Thursday, 9 June 2016
Australian Federal Election 2016: are Baird's forced council amalgamations hurting Team Turnbull's chances in NSW?
About 27% of the NSW population lives in one of the nineteen new councils created yesterday. Another 21% lives in the nine proposed councils which will be created once the current court action is resolved. If Newcastle is also merged and its council sacked, that will be a majority of the NSW population living in an area with no elected local representation. [The Tally Room, 13 May 2016]
Google Images March 2016
NSW Premier Mike Baird has been careful over the years to position himself as being in sympathy with the aims and major policies of the Abbott-Turnbull Government and, in its turn this federal government has supported his slashing of the number of local government areas which will see an est. 48 per cent of the state’s population being without elected councillors for at least twelve months.
That's up to 3.66 million individuals living in households who may be more than a little cranky with the Lib-Nats for what has happened to their local council and approximately another 3.97 million people living in local government areas that are in the firing line the next time Premier Baird decides to whittle away at the most immediate tier of democracy in Australia.
Coalition MPs hoping to retain their seats come 2 July must be hoping that none of them read the newspaper over breakfast (or click onto social media) between now and then.
How the NSW council amalgamation issue played out in mainstream media thus far......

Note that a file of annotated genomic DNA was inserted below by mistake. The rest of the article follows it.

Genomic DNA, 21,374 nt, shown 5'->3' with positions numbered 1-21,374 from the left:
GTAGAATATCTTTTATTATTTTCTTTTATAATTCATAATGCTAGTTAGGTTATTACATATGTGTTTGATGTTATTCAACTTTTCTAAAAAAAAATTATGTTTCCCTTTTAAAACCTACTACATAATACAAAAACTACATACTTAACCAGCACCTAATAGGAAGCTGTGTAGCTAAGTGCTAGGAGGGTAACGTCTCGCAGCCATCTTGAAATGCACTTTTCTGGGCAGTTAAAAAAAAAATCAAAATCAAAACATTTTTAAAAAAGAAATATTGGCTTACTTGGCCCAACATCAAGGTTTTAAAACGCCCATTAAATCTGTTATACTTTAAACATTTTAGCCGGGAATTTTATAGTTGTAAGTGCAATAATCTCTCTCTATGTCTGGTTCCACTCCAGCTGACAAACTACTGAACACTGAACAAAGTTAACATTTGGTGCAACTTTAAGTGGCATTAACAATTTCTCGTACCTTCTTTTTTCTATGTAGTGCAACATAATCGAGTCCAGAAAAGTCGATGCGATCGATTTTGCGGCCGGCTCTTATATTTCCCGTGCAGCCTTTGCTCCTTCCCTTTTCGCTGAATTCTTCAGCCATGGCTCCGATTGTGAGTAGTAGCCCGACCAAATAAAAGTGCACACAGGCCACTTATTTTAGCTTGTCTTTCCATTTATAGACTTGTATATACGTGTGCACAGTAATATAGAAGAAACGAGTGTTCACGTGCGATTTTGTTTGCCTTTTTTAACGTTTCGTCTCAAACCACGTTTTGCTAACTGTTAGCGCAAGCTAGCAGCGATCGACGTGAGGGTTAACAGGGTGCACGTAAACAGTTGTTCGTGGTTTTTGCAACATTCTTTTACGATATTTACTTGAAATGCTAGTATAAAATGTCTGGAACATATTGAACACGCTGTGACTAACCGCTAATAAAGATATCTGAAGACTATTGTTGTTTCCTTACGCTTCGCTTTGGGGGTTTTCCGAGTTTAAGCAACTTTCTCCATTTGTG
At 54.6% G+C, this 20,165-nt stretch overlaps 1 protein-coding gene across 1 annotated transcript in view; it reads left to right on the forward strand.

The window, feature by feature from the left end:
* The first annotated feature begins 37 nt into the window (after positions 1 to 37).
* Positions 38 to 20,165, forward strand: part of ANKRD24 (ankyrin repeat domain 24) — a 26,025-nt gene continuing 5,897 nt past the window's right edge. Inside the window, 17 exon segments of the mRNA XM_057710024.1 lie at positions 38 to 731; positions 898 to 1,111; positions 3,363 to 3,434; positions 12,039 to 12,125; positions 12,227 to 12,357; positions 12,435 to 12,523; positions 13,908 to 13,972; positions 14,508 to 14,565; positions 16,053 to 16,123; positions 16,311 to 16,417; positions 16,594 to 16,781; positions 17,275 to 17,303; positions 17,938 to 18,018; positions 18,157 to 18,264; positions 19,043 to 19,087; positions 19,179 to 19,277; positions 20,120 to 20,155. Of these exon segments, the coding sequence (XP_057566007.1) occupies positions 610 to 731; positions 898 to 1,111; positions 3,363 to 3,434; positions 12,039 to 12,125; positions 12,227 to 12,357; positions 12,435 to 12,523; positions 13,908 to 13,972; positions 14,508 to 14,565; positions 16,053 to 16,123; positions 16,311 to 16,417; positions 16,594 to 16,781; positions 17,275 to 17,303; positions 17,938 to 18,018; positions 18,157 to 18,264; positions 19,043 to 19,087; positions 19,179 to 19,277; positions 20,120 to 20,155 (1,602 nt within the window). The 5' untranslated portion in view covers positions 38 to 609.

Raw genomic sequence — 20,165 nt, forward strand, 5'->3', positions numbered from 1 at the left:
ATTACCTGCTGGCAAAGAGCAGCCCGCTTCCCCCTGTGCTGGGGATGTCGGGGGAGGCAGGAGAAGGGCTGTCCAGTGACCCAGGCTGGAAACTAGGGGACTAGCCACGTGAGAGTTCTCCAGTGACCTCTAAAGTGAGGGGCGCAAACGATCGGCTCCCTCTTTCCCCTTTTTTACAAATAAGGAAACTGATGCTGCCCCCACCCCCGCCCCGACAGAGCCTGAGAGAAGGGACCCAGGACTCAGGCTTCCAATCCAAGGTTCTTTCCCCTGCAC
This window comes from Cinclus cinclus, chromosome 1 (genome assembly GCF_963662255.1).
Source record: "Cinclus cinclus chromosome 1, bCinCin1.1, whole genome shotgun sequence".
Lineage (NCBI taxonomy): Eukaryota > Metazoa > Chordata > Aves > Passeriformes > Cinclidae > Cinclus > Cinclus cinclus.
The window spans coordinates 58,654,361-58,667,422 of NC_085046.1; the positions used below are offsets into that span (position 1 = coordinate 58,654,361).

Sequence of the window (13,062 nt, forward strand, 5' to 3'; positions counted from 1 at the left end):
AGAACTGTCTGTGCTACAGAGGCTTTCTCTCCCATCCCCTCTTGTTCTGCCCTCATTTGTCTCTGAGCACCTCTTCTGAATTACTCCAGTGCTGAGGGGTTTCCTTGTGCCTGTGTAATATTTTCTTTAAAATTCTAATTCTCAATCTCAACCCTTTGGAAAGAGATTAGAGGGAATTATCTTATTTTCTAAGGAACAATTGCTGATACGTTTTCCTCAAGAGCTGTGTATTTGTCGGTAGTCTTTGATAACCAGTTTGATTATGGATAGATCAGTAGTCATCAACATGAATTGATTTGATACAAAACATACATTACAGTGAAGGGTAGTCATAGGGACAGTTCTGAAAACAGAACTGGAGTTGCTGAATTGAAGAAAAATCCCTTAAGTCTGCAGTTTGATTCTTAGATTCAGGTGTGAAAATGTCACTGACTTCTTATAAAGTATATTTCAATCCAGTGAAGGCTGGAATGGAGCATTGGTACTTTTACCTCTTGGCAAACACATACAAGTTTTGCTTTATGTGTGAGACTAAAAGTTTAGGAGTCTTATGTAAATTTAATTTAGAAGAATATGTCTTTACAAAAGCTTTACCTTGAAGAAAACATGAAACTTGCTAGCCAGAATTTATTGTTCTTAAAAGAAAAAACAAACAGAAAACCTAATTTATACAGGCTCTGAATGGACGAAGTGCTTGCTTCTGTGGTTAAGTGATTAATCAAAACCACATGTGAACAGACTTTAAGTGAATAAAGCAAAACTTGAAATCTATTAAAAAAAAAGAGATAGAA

The Sydney Morning Herald, 18 March 2016:
At Liberal party functions in his seat of Wentworth in Sydney's east, Malcolm Turnbull is fond of introducing his staff member, Sally Betts as the most powerful person in Sydney's east. It usually gets a chuckle, particularly since he became Prime Minister.
Ms Betts is the grandmotherly figure who works two days a week in his electorate office while also serving as Waverley Council's mayor……
If Betts had not got on board with the Baird government's amalgamations push, the state government would have faced a solid wall of opposition from Liberal councils. Instead Betts and her Liberal counterpart in Randwick offered the first chink in council resistance, giving the state government cause to claim the councils were divided on the issue……
Daily Telegraph, 9 May 2016:
Tony Abbott has thrown his support behind the formation of one northern beaches council under Premier Mike Baird’s amalgamation reforms.
“I can see the arguments both ways. I would probably lean towards a whole of peninsula council if we are going down the amalgamation path,” he said.
“It’s a question of balancing out the local attachment with the need for efficient service delivery.”….
However once Malcolm Turnbull called the double dissolution election for 2 July this year matters became more complicated and federal influence on the Baird Government more obvious.